Politics

Nevada To Hold First Presidential Primary Of 2024 Election Cycle

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Kendall Tietz Contributor
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Nevada signed a bill into law Friday making the state the first to vote in the upcoming 2024 presidential primary, the Associated Press reported.

The law, which requires the presidential primary to be held on the first Tuesday in February during an election year, will unseat historic leaders in presidential primary contests, Iowa and New Hampshire. As a result, these states will likely adjust their schedules to remain first in line, the AP reported. (Related: Nevada Bill Would Knock Iowa From Being The First Presidential Primary State)

Nevada and its Democratic Gov. Steve Sisolak take a risk with the law as national political parties need to agree to calendar changes, the AP reported. If not, states could lose their delegates at presidential nominating conventions.

Nevada Caucus volunteers receive training for recording caucus results February 20, 2020 in Las Vegas, Nevada. Nevada holds its caucus on February 22.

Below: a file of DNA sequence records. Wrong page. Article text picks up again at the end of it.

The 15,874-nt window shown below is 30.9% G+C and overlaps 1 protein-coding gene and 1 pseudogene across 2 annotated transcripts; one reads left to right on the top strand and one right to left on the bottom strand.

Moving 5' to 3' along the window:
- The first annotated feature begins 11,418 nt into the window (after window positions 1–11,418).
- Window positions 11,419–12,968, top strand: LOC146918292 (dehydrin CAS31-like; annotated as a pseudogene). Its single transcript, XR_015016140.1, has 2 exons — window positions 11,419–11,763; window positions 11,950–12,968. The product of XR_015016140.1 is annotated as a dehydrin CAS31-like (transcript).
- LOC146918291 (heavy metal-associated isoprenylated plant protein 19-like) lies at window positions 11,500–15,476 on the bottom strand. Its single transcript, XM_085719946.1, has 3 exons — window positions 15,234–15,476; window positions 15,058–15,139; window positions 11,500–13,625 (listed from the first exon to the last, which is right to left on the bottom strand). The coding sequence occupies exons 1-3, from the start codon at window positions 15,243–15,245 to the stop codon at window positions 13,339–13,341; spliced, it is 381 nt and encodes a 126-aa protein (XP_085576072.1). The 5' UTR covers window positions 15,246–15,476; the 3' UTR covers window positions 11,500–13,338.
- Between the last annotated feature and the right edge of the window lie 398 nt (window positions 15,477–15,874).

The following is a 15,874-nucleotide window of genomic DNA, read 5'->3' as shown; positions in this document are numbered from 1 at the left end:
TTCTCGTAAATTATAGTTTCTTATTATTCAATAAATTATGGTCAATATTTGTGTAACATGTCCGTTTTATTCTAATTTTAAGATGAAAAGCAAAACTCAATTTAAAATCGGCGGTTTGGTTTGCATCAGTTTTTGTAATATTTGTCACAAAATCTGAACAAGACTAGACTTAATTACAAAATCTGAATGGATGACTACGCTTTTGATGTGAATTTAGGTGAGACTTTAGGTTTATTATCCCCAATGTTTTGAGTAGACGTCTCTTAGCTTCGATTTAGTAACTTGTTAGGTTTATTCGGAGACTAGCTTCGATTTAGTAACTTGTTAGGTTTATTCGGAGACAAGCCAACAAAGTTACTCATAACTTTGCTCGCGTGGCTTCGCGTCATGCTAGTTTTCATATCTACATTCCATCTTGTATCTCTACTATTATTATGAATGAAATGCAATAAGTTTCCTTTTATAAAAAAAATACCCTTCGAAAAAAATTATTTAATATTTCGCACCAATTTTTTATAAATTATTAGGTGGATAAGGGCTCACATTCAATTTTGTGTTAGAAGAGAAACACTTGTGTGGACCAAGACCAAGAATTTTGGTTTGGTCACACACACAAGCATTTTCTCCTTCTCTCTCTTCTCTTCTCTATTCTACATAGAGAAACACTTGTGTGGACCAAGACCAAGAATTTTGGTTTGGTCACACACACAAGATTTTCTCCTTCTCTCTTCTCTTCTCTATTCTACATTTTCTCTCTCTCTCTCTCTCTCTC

Nevada Caucus volunteers receive training for recording caucus results February 20, 2020 in Las Vegas, Nevada. Nevada holds its caucus on February 22.

The Democratic National Committee hasn’t indicated if it will support the change or not, but Republicans in early nominating states said earlier this week that they want to keep the schedule as is, the AP reported.

Nevada justified the change, which was pushed by Democrats in the state as a way to restore trust after the 2020 primary casted doubt on the system, the AP reported. In addition, the state cited Iowa’s 2020 caucus, which was delayed due to technical issues and the more diverse population of Nevada compared to the primarily white populations of Iowa and New Hampshire as reasons for change, the AP reported.

“Nevada represents a diverse constituency that presidential candidates need to talk to,” Nevada’s Speaker of the House Jason Frierson said Friday at a bill signing ceremony in Las Vegas as reported by the AP. “It is not just for us. It is for candidates to vet their issues and communicate with the kind of communities that they’re going to be asking to vote for them in the national presidential election.”

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